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DailyTidings.com
  • The other Big Oil

  • Extra virgin olive oil is rich with culinary, health and even utilitarian benefits, but the business of creating and selling olive oil is slick with lies. Be it black or green, oil is liquid gold, capable of inspiring greed and criminal activity.
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  • Extra virgin olive oil is rich with culinary, health and even utilitarian benefits, but the business of creating and selling olive oil is slick with lies. Be it black or green, oil is liquid gold, capable of inspiring greed and criminal activity.
    In "Extra Virginity: The Sublime and Scandalous World of Olive Oil," author Tom Mueller celebrates olive oil while exposing the brazen fraud that surrounds it. Many mass-produced olive oils are not the pure products described on the bottle, but often cheap, chemically extracted oil, or even soybean or canola oil colored with industrial chlorophyl and flavored with beta carotene. The book suggests that 50 percent of the olive oil sold in America is, to some degree, fraudulent, made up of oils from various other vegetables and/or poor quality olive oil.
    The book opens with Mueller observing and later participating in an olive oil tasting in Milan, Italy, where experts from the Corporazione Mastri Oleari, a respected private olive oil association, compare several products. Much like a wine tasting, they sniff, sip and slurp the oil from fluted glasses, describing it in terms like "fresh-cut grass," "green-tomato" and "full-bodied." The author admits that this initially sounds like pretentious nonsense, but after a short lesson and trying several well-regarded oils from various regions, he begins to recognize variations in taste and quality. Good extra virgin oil should have a fresh, fruity aroma balanced with a little pepperiness.
    When the tasting experts move to a low-end brand labeled "extra virgin" they quickly spot a fake, noting the unpleasant aroma, the thickness of the oil on their tongues and describing the taste as "musty" and "grubby." The president of Oleari, a man who has made it his lifelong ambition to squash out fraud in the industry, expresses outrage over the fake virgin oils being passed off as the real thing. He says of one brand, "Extra virgin? What's this oil got to do with virginity? This is a whore."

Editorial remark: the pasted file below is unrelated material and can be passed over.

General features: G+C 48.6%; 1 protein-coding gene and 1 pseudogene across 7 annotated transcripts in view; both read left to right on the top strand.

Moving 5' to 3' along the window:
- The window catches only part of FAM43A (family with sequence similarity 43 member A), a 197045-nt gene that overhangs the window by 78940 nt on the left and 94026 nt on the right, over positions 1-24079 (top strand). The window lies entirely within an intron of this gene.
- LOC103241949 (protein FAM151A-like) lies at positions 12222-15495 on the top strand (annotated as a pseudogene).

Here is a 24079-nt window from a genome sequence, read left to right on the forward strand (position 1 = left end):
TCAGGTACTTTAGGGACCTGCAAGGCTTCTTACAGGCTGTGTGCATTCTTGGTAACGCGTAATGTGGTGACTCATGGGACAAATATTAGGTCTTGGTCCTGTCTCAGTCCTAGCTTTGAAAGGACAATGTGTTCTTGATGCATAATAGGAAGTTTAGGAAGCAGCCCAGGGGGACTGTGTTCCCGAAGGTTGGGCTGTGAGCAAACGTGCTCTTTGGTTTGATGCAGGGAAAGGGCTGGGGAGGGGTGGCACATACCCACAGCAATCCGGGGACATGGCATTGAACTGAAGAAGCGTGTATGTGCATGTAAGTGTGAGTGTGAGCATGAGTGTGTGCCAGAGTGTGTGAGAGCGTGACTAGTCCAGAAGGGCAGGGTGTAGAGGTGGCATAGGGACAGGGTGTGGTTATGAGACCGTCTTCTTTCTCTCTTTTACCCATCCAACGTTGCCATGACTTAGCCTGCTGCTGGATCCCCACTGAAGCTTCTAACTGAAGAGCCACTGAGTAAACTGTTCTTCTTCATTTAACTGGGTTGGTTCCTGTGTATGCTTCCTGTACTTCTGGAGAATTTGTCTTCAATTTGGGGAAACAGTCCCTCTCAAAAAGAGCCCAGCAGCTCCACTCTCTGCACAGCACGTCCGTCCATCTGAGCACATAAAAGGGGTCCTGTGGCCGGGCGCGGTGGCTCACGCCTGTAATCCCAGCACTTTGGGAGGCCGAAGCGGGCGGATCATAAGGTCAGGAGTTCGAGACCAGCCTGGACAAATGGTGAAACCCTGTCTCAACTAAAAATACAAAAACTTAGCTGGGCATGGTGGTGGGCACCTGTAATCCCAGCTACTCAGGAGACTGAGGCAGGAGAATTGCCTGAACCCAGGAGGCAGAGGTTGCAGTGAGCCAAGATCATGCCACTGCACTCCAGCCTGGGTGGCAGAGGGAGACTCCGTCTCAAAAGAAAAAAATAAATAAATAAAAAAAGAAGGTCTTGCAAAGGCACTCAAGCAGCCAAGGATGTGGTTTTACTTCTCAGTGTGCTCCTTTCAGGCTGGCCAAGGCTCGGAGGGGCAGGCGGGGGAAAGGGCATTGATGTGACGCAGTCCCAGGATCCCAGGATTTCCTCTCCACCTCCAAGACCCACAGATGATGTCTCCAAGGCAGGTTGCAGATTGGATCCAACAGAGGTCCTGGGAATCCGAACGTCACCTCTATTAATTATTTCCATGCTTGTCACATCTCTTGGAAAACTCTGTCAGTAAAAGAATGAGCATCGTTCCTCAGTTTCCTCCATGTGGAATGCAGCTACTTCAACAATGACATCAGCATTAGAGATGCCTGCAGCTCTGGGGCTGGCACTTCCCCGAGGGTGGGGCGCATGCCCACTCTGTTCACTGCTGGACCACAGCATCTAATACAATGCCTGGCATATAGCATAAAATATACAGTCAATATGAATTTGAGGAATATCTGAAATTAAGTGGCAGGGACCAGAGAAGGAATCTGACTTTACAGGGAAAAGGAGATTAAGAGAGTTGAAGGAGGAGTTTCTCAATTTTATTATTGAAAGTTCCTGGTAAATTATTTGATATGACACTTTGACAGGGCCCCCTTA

While international regulations exist, there is little enforcement. Olive farmers, oil producers, and health activists are working to promote tougher regulations, but the process is slow. In fairness, the FDA, faced with tainted meats, poisoned peanut butter and e-coli on fruits, understandably hasn't made olive oil purity a priority.
    Mueller spends time with olive growers, chemists, chefs and even a few crooks. Quoting history books, Greek poets, and Shakespeare, he describes how olive oil has been cherished by European cultures for millennia, where it was used for fuel, food, beauty, medicine and currency, among other things. He writes that Thomas Jefferson loved the stuff and insisted "that an olive branch, heavy with fruit, was placed in the talons of the eagle on the Great Seal of the United States."
    He also explores this liquid gold's role in our future. Scientists are still discovering new ways the anti-oxidant rich oil can enhance our health and longevity. Mueller writes that many consider fake extra virgin olive oil to be not only a financial fraud but a crime against public health.
    "Extra Virginity" is, at times, funny. It's full of outrageous quotes, with people yelling, swearing and breaking things. Mueller, a writer for the "New Yorker," lives in northwest Italy, and his love of the region and the people is obvious. I groaned a few times when he gushingly describes both people and olives as "wondrous" and "soulful" but his research is sharp and the tone is sincere.
    The book offers practical guidance on purchasing and consuming pure oil, including a great deal of specific advice about color, labels and price. The recurring message, though, is to enjoy extra virgin olive oil often, and in large quantities.
    Angela Decker is a freelance writer in Ashland and can be reached at decker4@gmail.com.
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